This is default featured slide 2 title
This is default featured slide 3 title
This is default featured slide 4 title
This is default featured slide 5 title
 

Luxury of Shahtoosh

In Persian, ‘Shahtoosh’ means ‘King of Wools’–a perfect description for an ultra fine wool that’s softer than either Angora, Pashmina and Cashmere.

Shahtoosh shawls are so incredibly lightweight that they can be passed through an average sized finger ring, hence their common name, ‘Ring Shawls’. The reason they’re so light is because each hair of the Tibetan Antelope is around 6 times thinner than the average human hair. That’s a very fine hair!

Each shahtoosh shawl requires about 350 grams of wool. Being as each Tibetan Antelope yields no more than 125 – 150 grams, it takes the wood of three animals to make just one shawl.

How Is The Wool Harvested?

You may be wondering why there’s so much fuss about shahtoosh shawls. We take the wool of plenty of other animals, after all.

That’s true, but the Tibetan Antelope is different.

In order to collect the fine hairs, these beautiful animals have to be slaughtered. Yes, that’s right. Where we sheer or comb other animals in order to harvest their wool, the hairs of the Tibetan Antelope need to be individually plucked from the skin.

Just imagine, three animals are killed for every shahtoosh shawl sold!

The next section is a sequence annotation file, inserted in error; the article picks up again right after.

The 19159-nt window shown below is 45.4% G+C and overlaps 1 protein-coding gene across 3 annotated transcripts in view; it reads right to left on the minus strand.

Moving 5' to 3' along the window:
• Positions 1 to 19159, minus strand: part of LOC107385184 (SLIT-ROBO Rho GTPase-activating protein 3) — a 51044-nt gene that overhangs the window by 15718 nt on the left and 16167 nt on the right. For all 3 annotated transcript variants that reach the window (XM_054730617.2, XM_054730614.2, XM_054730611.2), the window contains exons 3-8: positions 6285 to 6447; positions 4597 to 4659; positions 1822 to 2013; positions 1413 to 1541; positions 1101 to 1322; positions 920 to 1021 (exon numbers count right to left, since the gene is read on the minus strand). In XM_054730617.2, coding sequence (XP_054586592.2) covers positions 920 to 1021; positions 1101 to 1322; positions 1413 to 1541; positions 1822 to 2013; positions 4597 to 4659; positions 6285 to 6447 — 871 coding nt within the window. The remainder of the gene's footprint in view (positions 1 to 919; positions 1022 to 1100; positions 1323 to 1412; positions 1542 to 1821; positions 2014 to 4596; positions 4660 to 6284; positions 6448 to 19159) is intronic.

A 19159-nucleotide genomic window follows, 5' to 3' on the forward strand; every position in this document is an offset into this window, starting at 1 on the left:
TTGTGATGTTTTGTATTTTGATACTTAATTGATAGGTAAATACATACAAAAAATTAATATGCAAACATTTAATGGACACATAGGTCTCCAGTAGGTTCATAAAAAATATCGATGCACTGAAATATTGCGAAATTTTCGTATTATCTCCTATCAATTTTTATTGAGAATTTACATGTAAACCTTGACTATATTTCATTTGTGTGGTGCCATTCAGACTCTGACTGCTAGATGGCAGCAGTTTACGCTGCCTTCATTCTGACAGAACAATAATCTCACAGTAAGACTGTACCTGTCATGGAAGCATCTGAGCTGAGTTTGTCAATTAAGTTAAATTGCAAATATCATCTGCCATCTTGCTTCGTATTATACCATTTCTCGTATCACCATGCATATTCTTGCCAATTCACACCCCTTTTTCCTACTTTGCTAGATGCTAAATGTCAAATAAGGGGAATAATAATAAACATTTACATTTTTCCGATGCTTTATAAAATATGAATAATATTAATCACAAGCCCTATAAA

Shahtoosh Shawls are Illegal

Once popular amongst celebrities to either drape around their shoulders when wearing expensive ballgowns to glamorous events–or even to swaddle their newborns in–shahtoosh shawls were once the epitome of celebrity luxury.

Luckily, more and more high profile celebrities have realized that wearing a shahtoosh shawl is harmful to their reputation. Some have even joined campaigns against the sale of these shawls.

But that doesn’t mean people aren’t still wearing them.

Even though the trade of shahtoosh is illegal in most countries, retailers continue to offer shawls in high-end boutiques throughout the world. The Internet sees its share of the trade, too.

Those inquiring about the origin of the wool are told stories of ‘shy mountain goats’ that rub themselves against trees and shrubs, leaving their wool behind. Because only small amounts of wool can be harvested in this way, the price is high. If only those customers knew just how high the price is!

Of course, some do know but don’t care. The human desire for luxury often gets in the way of what’s right and proper. As long as people are willing to feed their selfish attitudes, the trade in shahtoosh shawls will continue… but only for as long as the Tibetan Antelope exists.